To test whether neutral glycosphingolipids can serve as anticoagulant cofactors, the effects of incorporation of neutral glycosphingolipids into phospholipid vesicles on anticoagulant and procoagulant reactions were studied. Glucosylceramide (GlcCer), lactosylceramide (LacCer), and globotriaosylceramide (Gb(3)Cer) in vesicles containing phosphatidylserine (PS) and phosphatidylcholine (PC) dose dependently enhanced factor Va inactivation by the anticoagulant factors, activated protein C (APC) and protein S. Addition of GlcCer to PC/PS vesicles enhanced protein S-dependent APC cleavage in factor Va at Arg-506 by 13-fold, whereas PC/PS vesicles alone minimally affected protein S enhancement of this reaction. Incorporation into PC/PS vesicles of GlcCer, LacCer, or Gb(3)Cer, but not galactosylceramide or globotetraosylceramide, dose dependently prolonged factor Xa-1-stage clotting times of normal plasma in the presence of added APC without affecting baseline clotting times in the absence of APC, showing that certain neutral glycosphingolipids enhance anticoagulant but not procoagulant reactions in plasma. Thus, certain neutral glycosphingolipids (e.g. GlcCer, LacCer, and Gb(3)Cer) can enhance anticoagulant activity of APC/protein S by mechanisms that are distinctly different from those of phospholipids alone. We speculate that under some circumstances certain neutral glycosphingolipids either in lipoprotein particles or in cell membranes may help form antithrombotic microdomains that might enhance down-regulation of thrombin by APC in vivo.  (+info)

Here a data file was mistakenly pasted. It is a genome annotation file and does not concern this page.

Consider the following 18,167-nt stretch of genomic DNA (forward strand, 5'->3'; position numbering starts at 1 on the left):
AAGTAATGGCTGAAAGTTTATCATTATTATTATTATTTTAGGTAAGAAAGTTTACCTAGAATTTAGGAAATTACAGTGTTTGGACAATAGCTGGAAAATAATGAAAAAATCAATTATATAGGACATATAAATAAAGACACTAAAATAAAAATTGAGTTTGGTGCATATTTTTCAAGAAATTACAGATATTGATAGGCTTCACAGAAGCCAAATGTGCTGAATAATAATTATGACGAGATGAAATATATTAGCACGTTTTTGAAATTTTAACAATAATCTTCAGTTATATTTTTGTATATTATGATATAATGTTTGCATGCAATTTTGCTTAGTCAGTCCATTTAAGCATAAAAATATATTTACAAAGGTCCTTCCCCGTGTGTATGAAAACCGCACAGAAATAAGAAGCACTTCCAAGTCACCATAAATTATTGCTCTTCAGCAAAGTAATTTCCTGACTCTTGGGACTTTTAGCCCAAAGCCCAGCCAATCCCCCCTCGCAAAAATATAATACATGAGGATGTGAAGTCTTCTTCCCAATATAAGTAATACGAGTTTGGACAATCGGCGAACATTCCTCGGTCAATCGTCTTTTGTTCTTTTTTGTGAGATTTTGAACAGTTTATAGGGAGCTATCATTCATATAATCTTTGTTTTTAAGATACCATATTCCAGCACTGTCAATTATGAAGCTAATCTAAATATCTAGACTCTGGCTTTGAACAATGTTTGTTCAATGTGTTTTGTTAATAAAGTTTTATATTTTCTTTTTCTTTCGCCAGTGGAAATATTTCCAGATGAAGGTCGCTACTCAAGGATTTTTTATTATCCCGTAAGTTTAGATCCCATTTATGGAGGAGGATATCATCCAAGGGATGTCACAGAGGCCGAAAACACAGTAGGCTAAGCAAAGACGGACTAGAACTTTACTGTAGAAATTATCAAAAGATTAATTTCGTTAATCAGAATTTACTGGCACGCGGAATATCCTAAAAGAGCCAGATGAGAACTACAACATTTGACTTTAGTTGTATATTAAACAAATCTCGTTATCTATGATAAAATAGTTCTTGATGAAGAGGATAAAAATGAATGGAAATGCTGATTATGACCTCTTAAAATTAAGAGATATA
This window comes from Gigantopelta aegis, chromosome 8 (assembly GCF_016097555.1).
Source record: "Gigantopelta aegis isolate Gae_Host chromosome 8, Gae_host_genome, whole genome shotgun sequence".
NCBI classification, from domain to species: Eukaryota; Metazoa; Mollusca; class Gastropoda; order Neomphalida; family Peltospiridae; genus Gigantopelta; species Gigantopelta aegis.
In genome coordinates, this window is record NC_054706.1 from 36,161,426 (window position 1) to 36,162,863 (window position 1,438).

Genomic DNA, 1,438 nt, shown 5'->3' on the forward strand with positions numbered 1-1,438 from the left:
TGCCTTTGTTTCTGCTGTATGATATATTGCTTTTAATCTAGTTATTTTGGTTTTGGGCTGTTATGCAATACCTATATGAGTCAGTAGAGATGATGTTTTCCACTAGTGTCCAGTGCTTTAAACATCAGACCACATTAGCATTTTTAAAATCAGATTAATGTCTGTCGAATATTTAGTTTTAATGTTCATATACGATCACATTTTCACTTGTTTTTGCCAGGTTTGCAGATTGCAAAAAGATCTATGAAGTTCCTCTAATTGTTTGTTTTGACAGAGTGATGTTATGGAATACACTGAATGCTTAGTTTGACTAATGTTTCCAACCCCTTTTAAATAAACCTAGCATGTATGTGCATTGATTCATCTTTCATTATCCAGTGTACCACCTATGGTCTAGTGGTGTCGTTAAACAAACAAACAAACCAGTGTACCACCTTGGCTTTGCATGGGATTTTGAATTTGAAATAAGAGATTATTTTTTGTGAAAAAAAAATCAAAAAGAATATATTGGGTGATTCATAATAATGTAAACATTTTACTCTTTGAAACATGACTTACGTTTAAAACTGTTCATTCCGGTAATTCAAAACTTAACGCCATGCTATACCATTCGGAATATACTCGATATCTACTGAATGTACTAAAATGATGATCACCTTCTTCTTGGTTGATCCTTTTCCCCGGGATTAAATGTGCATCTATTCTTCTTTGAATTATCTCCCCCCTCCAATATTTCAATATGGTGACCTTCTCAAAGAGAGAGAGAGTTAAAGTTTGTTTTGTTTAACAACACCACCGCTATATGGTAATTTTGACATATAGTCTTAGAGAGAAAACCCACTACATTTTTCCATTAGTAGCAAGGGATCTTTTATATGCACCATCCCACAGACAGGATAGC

Aminopropyl solid phase extraction and 2 D TLC of neutral glycosphingolipids and neutral lysoglycosphingolipids. (5/20)